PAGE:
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FDA bans Juul e-cigarettes from the U.S. market

Juul e-cigs face uncertain future
WSJ reports Juul e-cigarettes to be ordered off U.S. market 06:00

The U.S. Food and Drug Administration on Thursday ordered Juul Labs Inc.'s e-cigarettes off the market, saying the products play an outsized role in the rise in youth vaping.

The sales ban follows nearly two years of back and forth between the regulator and the San Francisco-based company, which had requested authorization for its tobacco and menthol-favored products to remain on the market.

To stay on the market, companies must show that their e-cigarettes benefit public health, which means proving that adult smokers who use them are likely to quit or reduce their smoking, while teens are unlikely to get hooked on them.

The company failed to provide evidence their products meet legal standards, Michele Mital, acting director of the FDA's Center for Tobacco Products, said in a statement.

"The FDA is tasked with ensuring that tobacco products sold in this country meet the standard set by the law, but the responsibility to demonstrate that a product meets those standards ultimately falls on the shoulders of the company," she said.

"However, the company did not provide that evidence and instead left us with significant questions. Without the data needed to determine relevant health risks, the FDA is issuing these marketing denial orders," Mital said.

The FDA's move is a piece of a wide-ranging review of the vaping industry. The agency for years has faced calls from lawmakers and public health advocates to tighten its regulation of vaping products as they grew increasingly popular among teenagers.

Juul could appeal

In a statement, Juul Labs said it would seek a stay of the FDA's decision and was exploring an appeal.

The company said its application "appropriately characterized the toxicological profile of JUUL products, including comparisons to combustible cigarettes and other vapor products," and that "this data, along with the totality of the evidence, meets the statutory standard of being 'appropriate for the protection of the public health,'" according to a statement from chief regulatory officer Joe Murillo.

"We intend to seek a stay and are exploring all of our options under the FDA's regulations and the law, including appealing the decision and engaging with our regulator. We remain committed to doing all in our power to continue serving the millions of American adult smokers who have successfully used our products to transition away from combustible cigarettes, which remain available on market shelves nationwide," the statement said.

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The FDA previously banned the sale of fruit- and sweet-flavored e-cigarettes after critics contended the products were aimed at minors. The agency earlier this year cleared some products made by Juul competitor NJOY to stay on the market, and authorized British American Tobacco's e-cigarette Vuse.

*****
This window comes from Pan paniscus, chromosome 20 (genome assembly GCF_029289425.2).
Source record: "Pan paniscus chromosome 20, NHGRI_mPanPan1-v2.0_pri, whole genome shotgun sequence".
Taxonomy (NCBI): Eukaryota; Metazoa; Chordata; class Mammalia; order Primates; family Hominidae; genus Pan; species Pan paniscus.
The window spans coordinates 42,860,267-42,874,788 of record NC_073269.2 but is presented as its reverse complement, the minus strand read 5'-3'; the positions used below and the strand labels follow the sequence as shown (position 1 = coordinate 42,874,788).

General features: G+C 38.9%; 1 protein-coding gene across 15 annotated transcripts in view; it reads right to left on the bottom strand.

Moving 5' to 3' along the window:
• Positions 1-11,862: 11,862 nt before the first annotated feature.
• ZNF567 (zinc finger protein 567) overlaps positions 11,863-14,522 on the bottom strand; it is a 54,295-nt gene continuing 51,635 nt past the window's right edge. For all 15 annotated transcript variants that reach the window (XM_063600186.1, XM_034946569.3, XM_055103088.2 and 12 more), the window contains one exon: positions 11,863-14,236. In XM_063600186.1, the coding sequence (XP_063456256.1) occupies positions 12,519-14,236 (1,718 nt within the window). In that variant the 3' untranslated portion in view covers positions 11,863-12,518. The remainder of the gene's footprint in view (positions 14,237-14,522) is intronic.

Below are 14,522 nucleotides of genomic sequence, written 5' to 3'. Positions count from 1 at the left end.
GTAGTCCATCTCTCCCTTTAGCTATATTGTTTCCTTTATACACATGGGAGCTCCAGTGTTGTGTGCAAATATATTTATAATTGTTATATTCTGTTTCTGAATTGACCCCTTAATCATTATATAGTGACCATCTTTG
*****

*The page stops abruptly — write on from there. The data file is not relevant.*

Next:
But industry players and anti-tobacco advocates have complained that those products account for just a tiny percent of the $6 billion vaping market in the U.S. Juul remains the best-selling vaping brand, with more than 50% of the market, although its sales have dipped, the Associated Press reported.

The American Lung Association called Thursday's decision "long overdue and most welcome," and cited Juul for stoking youth vaping.

Science on vaping mixed

Marketed as an alternative for smokers trying to kick the habit, e-cigarettes have helped some adults do exactly that. However, the products have also ushered in an epidemic of youth vaping.  

Studies have reached conflicting results about whether vaping truly helps smokers quit, and efforts by the FDA to rule on vaping products and their claims were repeatedly slowed by industry lobbying and competing political interests, the Associated Press reported. 

The vaping issue took on new urgency in 2018 when Juul's high-nicotine, fruity-flavored cartridges became a nationwide craze among middle and high school students. The company, which is partly owned by tobacco giant Altria, faces a slew of federal and state investigations into its early marketing practices, which included distributing free Juul products at concerts and parties hosted by young influencers.

In 2020, the FDA limited flavors in small vaping devices to just tobacco and menthol. Separately, Congress raised the purchase age for all tobacco and vaping products to 21.

The FDA noted on Thursday that some of the industry's biggest sellers, like Juul, may have played a "disproportionate" role in the rise in teen vaping. More than 2 million U.S. middle and high school students reported using e-cigarettes in 2021, according to a study released in September by the FDA and the U.S. Centers for Disease Control and Prevention.

Juul's regulatory defeat is the second dealt to the tobacco industry in recent days. The Biden administration this week saying it would order cigarette makers to cut nicotine levels in an attempt to cut smoking-related deaths. 

The Associated Press contributed reporting.

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